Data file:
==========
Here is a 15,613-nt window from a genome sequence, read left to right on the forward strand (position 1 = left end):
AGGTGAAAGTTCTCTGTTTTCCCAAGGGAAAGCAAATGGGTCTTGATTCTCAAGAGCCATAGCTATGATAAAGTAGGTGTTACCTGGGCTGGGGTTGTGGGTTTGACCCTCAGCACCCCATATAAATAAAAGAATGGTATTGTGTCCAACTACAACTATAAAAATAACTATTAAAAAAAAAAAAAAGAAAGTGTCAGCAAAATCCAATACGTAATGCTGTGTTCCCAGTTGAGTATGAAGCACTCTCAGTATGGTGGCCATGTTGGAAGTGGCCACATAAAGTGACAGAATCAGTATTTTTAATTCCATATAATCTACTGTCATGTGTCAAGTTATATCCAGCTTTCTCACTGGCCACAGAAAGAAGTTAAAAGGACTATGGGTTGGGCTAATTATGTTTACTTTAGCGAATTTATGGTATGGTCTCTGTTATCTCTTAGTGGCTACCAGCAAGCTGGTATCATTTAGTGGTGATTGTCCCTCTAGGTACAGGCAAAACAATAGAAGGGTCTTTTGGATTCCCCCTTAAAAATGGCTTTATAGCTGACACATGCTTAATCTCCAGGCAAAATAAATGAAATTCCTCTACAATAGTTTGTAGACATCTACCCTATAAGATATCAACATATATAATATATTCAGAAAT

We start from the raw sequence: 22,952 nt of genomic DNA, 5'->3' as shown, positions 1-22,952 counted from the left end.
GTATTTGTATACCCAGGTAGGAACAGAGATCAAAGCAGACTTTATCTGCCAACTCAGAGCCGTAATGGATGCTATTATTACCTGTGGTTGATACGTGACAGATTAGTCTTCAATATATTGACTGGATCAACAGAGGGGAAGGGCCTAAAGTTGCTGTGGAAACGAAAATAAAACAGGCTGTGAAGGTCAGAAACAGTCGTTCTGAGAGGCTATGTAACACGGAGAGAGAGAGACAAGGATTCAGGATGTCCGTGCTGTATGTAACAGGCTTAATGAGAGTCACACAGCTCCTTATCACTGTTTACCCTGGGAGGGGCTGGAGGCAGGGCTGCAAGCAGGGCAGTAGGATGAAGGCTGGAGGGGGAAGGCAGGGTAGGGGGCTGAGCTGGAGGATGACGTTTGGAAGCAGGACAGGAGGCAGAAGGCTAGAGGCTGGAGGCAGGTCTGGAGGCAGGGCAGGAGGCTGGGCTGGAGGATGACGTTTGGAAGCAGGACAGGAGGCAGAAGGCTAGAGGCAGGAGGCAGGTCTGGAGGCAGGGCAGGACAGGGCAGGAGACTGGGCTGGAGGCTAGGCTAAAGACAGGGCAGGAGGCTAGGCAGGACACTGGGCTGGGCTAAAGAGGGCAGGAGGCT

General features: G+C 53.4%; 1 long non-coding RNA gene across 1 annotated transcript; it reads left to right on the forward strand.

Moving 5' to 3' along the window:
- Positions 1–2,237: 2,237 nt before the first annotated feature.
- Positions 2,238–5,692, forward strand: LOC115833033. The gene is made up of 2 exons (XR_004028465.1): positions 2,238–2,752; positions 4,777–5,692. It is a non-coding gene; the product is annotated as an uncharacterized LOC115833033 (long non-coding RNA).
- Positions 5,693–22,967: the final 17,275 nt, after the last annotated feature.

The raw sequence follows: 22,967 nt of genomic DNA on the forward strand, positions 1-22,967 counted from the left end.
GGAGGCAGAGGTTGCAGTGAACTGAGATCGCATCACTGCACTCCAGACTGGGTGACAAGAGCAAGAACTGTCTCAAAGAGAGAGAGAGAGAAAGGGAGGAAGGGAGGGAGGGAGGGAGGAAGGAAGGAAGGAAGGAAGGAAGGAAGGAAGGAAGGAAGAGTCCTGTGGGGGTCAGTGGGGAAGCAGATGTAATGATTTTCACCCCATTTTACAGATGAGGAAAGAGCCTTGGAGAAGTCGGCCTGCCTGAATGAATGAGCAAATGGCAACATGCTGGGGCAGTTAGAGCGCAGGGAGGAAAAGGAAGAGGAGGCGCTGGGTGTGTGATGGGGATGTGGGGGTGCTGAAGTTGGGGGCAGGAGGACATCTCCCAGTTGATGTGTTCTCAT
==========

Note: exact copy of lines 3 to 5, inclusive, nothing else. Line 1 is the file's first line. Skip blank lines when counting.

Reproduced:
We start from the raw sequence: 22,952 nt of genomic DNA, 5'->3' as shown, positions 1-22,952 counted from the left end.
GTATTTGTATACCCAGGTAGGAACAGAGATCAAAGCAGACTTTATCTGCCAACTCAGAGCCGTAATGGATGCTATTATTACCTGTGGTTGATACGTGACAGATTAGTCTTCAATATATTGACTGGATCAACAGAGGGGAAGGGCCTAAAGTTGCTGTGGAAACGAAAATAAAACAGGCTGTGAAGGTCAGAAACAGTCGTTCTGAGAGGCTATGTAACACGGAGAGAGAGAGACAAGGATTCAGGATGTCCGTGCTGTATGTAACAGGCTTAATGAGAGTCACACAGCTCCTTATCACTGTTTACCCTGGGAGGGGCTGGAGGCAGGGCTGCAAGCAGGGCAGTAGGATGAAGGCTGGAGGGGGAAGGCAGGGTAGGGGGCTGAGCTGGAGGATGACGTTTGGAAGCAGGACAGGAGGCAGAAGGCTAGAGGCTGGAGGCAGGTCTGGAGGCAGGGCAGGAGGCTGGGCTGGAGGATGACGTTTGGAAGCAGGACAGGAGGCAGAAGGCTAGAGGCAGGAGGCAGGTCTGGAGGCAGGGCAGGACAGGGCAGGAGACTGGGCTGGAGGCTAGGCTAAAGACAGGGCAGGAGGCTAGGCAGGACACTGGGCTGGGCTAAAGAGGGCAGGAGGCT

General features: G+C 53.4%; 1 long non-coding RNA gene across 1 annotated transcript; it reads left to right on the forward strand.